With the Tourane airfields having fallen however, Cam Ranh was now too exposed. The French submarines were thus ordered to withdraw to Singapore once their patrol was over. Their submarine supply ship had in fact already left the place following the Japanese raid.

On December 18th, the Japanese launched a dual assault. One on Bac Can, which they had finally been able to reach, and one on Quang Ngai. In fact, while Bac Can held on, the Japanese managed to punch through Quang Ngai without any issues. General Touzet du Vigier had refused to risk his precious tanks under the threat of aircraft from Tourane, and had angled his resistance southwards, towards An Khe and Quy Nhon. Worse for him, he could not expect any support from the 3rd Indochinese Division, which was initially promised to him, but which now had to run towards the Cambodian border, as the situation in Thailand continued to degenerate. In fact, with the fighting at Bac Can, general Catroux also had no choice but to redeploy the 12th RTA from Hue northwards, leaving the Imperial City toothless against the Japanese, who seized it on December 20th, committing their usual exactions in the process.

However, everywhere else, the situation seemed to stabilize despite increasing air pressure. The Japanese effort in the north had been blunted and Lang Son continued to hold out. While the situation in the centre of the country was poor, the Japanese still had yet to reach Cam Ranh, and Saigon was not yet threatened. Only the situation in Thailand gave cause to worry, with the fall of the airfield at Don Mueang and the progression of Japanese soldiers towards Battambang and Siem Reap.

And on the Japanese side, things were infuriating. The Navy had been unrelenting in its shaming of the Army, which had failed to achieve even the most basic objectives against the colonialists, while they had annihilated three enemy fleets since then! In fact, Admiral Kondo wished to prove that the Navy was superior to all by annihilating the threat of the pesky French armour stuck at An Khe and Quy Nhon. He sallied his fleet southwards with his carriers, and struck French positions with his “Val” and “Kate”, claiming “twelve tanks destroyed and many more damaged”. In fact, the French reported two M3s destroyed and M3s and S-50 damaged but repairable. The effect of the bombardment was more crushing to morale than anything else, as it was done with barely any opposition from an air force too preoccupied to defend Saigon’s airfields and the Hanoi area.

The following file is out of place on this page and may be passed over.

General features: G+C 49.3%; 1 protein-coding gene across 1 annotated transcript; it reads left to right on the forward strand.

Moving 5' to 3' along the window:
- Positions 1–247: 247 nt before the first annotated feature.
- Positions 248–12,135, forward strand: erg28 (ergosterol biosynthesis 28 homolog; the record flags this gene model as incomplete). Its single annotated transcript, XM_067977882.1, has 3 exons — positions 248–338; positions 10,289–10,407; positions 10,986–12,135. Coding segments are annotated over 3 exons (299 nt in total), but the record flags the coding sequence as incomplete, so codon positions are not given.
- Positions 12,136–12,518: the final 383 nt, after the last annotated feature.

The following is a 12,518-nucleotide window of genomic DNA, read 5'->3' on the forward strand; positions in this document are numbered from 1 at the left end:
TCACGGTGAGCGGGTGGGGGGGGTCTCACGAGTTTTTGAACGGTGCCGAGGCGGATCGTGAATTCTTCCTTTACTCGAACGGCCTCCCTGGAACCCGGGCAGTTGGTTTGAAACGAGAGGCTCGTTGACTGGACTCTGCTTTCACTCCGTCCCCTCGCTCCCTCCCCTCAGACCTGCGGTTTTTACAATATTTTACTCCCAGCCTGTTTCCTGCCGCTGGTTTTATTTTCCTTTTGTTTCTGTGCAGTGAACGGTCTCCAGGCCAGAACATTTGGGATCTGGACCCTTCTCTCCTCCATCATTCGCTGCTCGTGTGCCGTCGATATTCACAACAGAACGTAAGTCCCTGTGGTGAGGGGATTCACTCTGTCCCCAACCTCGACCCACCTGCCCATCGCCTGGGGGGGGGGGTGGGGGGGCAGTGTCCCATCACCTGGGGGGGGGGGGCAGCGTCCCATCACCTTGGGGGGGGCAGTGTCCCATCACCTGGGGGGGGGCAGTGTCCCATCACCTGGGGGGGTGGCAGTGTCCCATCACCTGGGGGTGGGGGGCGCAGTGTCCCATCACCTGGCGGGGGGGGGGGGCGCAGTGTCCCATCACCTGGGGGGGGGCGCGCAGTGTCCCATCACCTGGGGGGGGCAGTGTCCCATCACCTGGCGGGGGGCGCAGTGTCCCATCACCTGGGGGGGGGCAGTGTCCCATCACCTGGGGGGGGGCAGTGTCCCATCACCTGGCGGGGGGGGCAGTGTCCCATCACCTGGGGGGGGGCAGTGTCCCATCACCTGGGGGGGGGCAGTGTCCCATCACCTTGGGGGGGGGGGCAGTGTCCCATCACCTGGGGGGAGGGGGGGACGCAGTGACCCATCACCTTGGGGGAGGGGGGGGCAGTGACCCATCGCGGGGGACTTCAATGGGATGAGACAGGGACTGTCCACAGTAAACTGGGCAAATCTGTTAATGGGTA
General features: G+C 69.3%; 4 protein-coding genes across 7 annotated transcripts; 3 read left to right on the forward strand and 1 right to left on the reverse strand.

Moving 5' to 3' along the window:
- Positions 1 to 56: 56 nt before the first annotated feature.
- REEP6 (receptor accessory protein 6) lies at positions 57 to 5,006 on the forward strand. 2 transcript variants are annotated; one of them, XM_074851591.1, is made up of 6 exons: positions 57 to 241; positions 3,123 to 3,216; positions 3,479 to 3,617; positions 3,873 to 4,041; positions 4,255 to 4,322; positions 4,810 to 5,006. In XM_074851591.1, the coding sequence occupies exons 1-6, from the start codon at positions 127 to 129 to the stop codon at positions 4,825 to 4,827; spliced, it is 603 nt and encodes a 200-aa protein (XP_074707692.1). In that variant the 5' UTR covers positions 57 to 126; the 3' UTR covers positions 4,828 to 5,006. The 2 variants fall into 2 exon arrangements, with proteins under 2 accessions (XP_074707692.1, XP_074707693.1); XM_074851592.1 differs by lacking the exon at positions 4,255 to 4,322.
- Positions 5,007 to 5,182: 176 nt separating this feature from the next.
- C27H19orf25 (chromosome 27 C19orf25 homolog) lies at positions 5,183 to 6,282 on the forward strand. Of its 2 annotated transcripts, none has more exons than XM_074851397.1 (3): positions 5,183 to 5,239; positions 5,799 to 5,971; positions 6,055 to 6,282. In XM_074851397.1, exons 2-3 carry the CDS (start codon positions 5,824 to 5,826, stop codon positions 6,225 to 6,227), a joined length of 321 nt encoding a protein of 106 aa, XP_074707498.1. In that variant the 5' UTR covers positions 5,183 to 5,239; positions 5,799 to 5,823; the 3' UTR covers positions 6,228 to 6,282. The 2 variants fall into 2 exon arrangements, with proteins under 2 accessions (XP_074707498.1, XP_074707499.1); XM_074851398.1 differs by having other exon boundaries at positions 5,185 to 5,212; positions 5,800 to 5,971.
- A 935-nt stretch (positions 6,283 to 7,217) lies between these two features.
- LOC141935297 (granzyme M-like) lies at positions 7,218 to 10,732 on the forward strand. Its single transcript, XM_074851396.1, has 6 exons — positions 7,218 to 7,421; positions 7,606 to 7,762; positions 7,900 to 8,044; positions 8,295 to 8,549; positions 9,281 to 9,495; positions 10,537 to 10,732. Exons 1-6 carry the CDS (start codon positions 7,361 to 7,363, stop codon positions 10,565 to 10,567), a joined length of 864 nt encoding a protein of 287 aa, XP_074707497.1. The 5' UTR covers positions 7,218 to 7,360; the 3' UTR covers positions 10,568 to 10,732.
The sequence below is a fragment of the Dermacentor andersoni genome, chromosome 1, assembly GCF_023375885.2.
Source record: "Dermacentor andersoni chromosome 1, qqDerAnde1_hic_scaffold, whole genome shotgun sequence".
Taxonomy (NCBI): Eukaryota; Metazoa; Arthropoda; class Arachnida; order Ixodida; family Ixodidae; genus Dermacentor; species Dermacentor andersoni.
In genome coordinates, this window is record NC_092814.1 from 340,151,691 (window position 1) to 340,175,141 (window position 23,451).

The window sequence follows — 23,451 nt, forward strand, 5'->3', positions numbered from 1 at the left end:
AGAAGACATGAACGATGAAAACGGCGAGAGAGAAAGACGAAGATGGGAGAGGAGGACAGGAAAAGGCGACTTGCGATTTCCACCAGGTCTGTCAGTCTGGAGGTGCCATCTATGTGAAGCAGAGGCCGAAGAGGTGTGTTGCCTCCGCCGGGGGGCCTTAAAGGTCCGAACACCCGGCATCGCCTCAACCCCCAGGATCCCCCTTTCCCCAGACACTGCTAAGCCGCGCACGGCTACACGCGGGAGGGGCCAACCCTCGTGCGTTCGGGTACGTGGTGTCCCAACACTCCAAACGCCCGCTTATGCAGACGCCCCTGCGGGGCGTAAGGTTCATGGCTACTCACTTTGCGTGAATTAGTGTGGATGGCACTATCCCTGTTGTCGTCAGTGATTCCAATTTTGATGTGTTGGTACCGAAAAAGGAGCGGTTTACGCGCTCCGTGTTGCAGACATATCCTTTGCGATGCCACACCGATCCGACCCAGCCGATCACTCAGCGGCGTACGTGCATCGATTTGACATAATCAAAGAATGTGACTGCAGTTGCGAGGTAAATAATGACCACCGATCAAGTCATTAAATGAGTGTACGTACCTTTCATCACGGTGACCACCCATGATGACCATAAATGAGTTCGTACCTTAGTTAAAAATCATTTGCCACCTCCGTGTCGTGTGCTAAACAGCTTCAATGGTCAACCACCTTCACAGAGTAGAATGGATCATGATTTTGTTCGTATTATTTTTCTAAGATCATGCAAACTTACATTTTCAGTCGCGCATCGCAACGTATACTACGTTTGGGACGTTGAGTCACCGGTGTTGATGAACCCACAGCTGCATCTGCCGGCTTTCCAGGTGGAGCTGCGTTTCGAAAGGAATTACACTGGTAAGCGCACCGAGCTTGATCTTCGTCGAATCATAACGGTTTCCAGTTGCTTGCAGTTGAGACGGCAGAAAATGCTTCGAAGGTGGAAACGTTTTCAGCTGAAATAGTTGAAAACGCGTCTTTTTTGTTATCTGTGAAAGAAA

However, such a move was still risky for Kondo. His ships had strayed southwards, right into the Allied submarine line. And in the evening hours of December 20th, as his fleet steamed back northwards towards Formosa, the inevitable happened.
An explosion shook the night sky, and as sailors looked on to see where it came from, they were struck with a horrid sight: the carrier Shoho, in flames, sinking to the bottom of the ocean along with 700 crew and 50 aircraft. The submarine Casabianca had claimed its first victim. And the Japanese were now left with one less carrier.


[1] Now known as Dien-Bien-Phu.
[2] Tourane is today known as Da-Nang.
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"It takes the Navy three years to build a ship. It will take three hundred years to build a new tradition. The evacuation will continue." Sir Andrew Cunningham, Mai 1941
"Let me soar! [...] I need no great host, just [Tyene]" - Nymeria Sand, AFFC II
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loic
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MessagePosté le: Mar Mar 26, 2024 09:59    Sujet du message: Répondre en citant

Citation:
destroyer La Flore

C'est un torpilleur classe La Melpomène, il est douteux qu'il ait été envoyé en Indochine.

Citation:
Base 116

C'est une base en France (Luxeuil-les-Bains).

Citation:
the other AVG squadrons, since they had been routed to Moulmein to cover the Thais, which were in much more dire straits.

Comment les Japonais peuvent-ils attaquer la Thailande à ce stade ?
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MessagePosté le: Mar Mar 26, 2024 16:20    Sujet du message: Répondre en citant